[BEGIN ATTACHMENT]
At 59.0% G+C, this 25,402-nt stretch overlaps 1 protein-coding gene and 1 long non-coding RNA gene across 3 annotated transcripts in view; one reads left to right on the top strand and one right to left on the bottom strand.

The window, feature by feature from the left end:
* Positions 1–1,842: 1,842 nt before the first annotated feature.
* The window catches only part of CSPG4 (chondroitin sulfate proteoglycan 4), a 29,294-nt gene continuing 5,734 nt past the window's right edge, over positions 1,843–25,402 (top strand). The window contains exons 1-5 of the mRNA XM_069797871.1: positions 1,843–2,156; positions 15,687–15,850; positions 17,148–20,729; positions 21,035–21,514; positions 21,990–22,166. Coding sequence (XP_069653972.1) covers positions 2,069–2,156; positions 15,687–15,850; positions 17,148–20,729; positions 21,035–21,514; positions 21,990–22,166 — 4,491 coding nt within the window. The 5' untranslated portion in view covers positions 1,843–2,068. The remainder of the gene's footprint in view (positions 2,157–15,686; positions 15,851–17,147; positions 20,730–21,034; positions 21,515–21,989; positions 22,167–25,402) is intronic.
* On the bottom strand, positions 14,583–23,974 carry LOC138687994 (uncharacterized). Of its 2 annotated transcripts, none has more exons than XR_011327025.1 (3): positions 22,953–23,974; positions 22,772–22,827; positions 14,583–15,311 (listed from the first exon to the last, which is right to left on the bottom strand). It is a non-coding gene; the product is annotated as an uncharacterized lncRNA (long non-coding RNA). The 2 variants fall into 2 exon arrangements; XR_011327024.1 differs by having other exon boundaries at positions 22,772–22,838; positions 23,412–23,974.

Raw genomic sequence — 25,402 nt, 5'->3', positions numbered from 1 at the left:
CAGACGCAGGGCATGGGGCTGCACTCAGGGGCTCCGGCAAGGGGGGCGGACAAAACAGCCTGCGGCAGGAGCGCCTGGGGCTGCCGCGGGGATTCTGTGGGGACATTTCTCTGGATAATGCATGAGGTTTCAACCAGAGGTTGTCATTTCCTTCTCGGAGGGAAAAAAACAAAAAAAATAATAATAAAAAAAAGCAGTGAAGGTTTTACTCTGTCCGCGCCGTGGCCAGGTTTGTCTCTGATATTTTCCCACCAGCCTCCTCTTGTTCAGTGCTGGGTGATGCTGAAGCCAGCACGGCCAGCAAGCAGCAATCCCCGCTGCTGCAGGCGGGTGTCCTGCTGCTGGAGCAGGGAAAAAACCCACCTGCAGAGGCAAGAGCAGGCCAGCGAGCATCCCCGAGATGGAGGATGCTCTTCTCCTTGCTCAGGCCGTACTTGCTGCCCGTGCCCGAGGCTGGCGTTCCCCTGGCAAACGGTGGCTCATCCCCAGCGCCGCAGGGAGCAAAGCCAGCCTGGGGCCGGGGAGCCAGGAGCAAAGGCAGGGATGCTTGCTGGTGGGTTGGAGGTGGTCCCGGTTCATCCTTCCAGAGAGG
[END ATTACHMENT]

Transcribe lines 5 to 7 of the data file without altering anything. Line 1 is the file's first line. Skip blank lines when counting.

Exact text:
* On the bottom strand, positions 14,583–23,974 carry LOC138687994 (uncharacterized). Of its 2 annotated transcripts, none has more exons than XR_011327025.1 (3): positions 22,953–23,974; positions 22,772–22,827; positions 14,583–15,311 (listed from the first exon to the last, which is right to left on the bottom strand). It is a non-coding gene; the product is annotated as an uncharacterized lncRNA (long non-coding RNA). The 2 variants fall into 2 exon arrangements; XR_011327024.1 differs by having other exon boundaries at positions 22,772–22,838; positions 23,412–23,974.

Raw genomic sequence — 25,402 nt, 5'->3', positions numbered from 1 at the left:
CAGACGCAGGGCATGGGGCTGCACTCAGGGGCTCCGGCAAGGGGGGCGGACAAAACAGCCTGCGGCAGGAGCGCCTGGGGCTGCCGCGGGGATTCTGTGGGGACATTTCTCTGGATAATGCATGAGGTTTCAACCAGAGGTTGTCATTTCCTTCTCGGAGGGAAAAAAACAAAAAAAATAATAATAAAAAAAAGCAGTGAAGGTTTTACTCTGTCCGCGCCGTGGCCAGGTTTGTCTCTGATATTTTCCCACCAGCCTCCTCTTGTTCAGTGCTGGGTGATGCTGAAGCCAGCACGGCCAGCAAGCAGCAATCCCCGCTGCTGCAGGCGGGTGTCCTGCTGCTGGAGCAGGGAAAAAACCCACCTGCAGAGGCAAGAGCAGGCCAGCGAGCATCCCCGAGATGGAGGATGCTCTTCTCCTTGCTCAGGCCGTACTTGCTGCCCGTGCCCGAGGCTGGCGTTCCCCTGGCAAACGGTGGCTCATCCCCAGCGCCGCAGGGAGCAAAGCCAGCCTGGGGCCGGGGAGCCAGGAGCAAAGGCAGGGATGCTTGCTGGTGGGTTGGAGGTGGTCCCGGTTCATCCTTCCAGAGAGG